Monday, June 18, 2018

Taking care of your child’s dental emergencies

African American mother and daughter brushing

African American mother and daughter brushing teeth. 

By Your Health reporter

There is something fascinating about a child’s first teeth both for the baby and parents. While for a parent it is a mark of yet another milestone, for the child it opens up a world of adventure.

It is amazing that children keep their teeth given the rate at which they bite, chew and suck on the most bizarre objects. But accidents do and can happen anytime and anywhere. Knowing how to take care of your child’s teeth will make a difference between saving their teeth and losing them which can have serious damage to their health and self-confidence.

Dr Hamidu Kibuku, a dentist, notes that taking proper care of children’s teeth helps prevent oral infection and increase the chances of healthy teeth.

One of the most important ways of taking proper care of your child’s teeth is proper cleaning. Dr Kibuku recommends that parents brush their children’s teeth until approximately age eight when their motor skills have developed.

Brushing

“Parents should begin cleaning before or as soon as they notice the first tooth, typically around six to 12 months old,” he advises. Because a brush might be too harsh for babies and toddlers, Dr Kibuku recommends using a wet gauze to clean which will help remove plaque that can harm developing teeth.

As the child begins to teeth, it is advisable to start brushing with a baby toothbrush with a very small amount of fluoride toothpaste. To prevent infection avoid or control the amount of sugary beverages intake such as juice or soda.

John Musoke, a public health dental officer, says there are so many accidents that can happen to children but the best way to cope is to always be prepared to accommodate such emergencies.

Broken tooth

Musoke relates that he has seen countless parents panicked senseless at the sight of broken tooth. “The best course of action is to appear calm which will in turn calm the child down.

Before rushing to the dentist rinse the mouth with water and place gauze in the opening. You can also apply cold compresses on the outside of the mouth to reduce swelling,” Musoke advises.

In case it is a permanent tooth that has been knocked out, Musoke advises to get the tooth, rinse it in cool water and gently replace it in the socket and hold it there with clean gauze or wash cloth. “If the tooth does not fit in the socket, or if the child is in so much pain or might swallow it, put it in a container of milk and take it with you to the dentist,” Musoke adds.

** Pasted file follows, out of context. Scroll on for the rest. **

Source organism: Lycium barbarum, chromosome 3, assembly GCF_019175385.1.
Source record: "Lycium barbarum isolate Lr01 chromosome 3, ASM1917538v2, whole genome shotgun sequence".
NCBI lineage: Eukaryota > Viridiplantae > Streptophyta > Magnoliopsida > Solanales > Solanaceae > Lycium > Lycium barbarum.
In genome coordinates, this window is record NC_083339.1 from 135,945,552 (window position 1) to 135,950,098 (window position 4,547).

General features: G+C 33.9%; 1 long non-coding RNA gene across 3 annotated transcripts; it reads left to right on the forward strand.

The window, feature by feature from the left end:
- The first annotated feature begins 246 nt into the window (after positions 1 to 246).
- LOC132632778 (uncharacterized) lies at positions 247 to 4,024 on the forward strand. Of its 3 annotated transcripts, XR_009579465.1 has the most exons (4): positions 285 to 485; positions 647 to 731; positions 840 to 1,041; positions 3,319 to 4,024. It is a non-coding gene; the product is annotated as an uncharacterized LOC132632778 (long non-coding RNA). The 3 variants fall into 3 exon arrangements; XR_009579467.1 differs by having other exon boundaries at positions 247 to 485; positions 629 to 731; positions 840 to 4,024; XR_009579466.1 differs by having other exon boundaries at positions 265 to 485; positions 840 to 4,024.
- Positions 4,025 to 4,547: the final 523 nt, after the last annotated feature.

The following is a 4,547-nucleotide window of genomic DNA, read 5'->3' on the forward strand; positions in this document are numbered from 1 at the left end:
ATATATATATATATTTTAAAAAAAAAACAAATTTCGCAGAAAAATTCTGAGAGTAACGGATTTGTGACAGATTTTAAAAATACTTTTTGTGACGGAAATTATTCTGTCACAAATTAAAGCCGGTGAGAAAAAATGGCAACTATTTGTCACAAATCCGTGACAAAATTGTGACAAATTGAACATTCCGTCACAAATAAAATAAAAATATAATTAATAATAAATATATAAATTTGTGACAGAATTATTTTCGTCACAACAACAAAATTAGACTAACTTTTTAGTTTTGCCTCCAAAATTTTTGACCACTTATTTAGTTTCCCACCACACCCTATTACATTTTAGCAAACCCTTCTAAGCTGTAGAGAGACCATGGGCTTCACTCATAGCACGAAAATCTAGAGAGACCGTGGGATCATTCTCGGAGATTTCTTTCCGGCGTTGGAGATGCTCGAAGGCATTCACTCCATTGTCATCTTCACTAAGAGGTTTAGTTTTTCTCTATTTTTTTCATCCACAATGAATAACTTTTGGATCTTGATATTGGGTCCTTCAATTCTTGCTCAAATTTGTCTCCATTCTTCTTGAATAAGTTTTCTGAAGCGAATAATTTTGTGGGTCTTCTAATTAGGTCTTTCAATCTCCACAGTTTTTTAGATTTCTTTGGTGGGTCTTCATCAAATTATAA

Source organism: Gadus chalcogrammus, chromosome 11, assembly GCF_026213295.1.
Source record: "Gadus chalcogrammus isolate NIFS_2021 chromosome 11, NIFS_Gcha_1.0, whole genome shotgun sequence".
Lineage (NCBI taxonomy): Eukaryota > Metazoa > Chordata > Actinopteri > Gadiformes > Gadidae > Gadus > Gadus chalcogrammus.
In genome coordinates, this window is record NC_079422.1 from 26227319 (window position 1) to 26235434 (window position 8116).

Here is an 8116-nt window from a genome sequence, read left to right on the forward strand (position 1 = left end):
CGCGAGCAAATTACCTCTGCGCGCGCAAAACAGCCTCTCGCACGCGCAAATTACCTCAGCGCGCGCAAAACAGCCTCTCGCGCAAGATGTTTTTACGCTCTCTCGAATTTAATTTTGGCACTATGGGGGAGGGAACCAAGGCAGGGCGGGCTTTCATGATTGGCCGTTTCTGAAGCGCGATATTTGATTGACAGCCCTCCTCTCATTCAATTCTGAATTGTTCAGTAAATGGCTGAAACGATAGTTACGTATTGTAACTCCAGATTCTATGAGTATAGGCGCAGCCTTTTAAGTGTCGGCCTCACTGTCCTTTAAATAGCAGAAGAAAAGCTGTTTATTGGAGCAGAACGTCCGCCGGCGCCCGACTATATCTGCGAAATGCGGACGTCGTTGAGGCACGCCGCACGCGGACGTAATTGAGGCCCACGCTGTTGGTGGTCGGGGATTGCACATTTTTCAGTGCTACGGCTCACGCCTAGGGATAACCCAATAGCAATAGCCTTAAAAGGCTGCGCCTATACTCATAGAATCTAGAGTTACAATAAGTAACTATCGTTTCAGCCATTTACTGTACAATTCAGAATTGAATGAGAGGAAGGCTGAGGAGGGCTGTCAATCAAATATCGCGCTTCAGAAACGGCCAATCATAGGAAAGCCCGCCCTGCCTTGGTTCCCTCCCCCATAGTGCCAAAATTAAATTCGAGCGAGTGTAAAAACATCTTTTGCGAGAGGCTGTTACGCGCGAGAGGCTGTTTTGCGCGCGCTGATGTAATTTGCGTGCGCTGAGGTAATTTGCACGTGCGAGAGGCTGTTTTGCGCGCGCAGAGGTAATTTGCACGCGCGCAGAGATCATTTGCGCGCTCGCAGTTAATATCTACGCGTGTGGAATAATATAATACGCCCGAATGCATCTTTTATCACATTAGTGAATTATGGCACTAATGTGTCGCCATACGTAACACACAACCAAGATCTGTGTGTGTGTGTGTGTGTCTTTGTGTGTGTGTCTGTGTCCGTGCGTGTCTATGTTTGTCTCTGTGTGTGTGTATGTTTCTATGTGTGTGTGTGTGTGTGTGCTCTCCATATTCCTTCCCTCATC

Cracked tooth

Dr Kibuku says in case you notice that your child’s tooth has been broken, chipped or cracked, rinse the mouth with water and apply cold compresses to reduce swelling before taking the child to the dentist.

If you can find the broken tooth fragment, bring it to the dentist. The faster you take the child to the dentists the more chances of saving the tooth, preventing infection and reducing the need for extensive dental treatment

Musoke says sometimes the emergency might not be as obvious as a lost or a chipped tooth but nevertheless the child will be in pain. The first thing to do is calm the child down and check their teeth as much as you can.

Most toothaches are caused by food getting stuck in the teeth, development of cavities, trauma from a hit, tooth fracture or a new tooth coming out. Rinse out the child’s mouth and look out for any of these causes.

In case there is an object stuck in your child’s moth, try to gently remove with floss but do not try to remove it with sharp or pointed instruments thereafter take the child to see the dentist as soon as possible.

One of the most painful childhood oral emergencies is a tooth abscess Dr Kibuku notes. An abscess is an infection occurring in the roots your child’s tooth.

If left unchecked, this infection can spread to other parts of the body causing severe tooth, jaw, or gum pain, swollen gums, fever and bad taste in mouth.

Bad breath

What do you do when you notice your child’s hitherto sweet breath has turned foul? Bad breath also known as halitosis in children is usually an indicator that they are not brushing properly which has resulted in a gum disease.

“If there is a large untreated cavity, there will be a strong smell causing bad breath. This means you will need visit the dentist,” Musoke advises.

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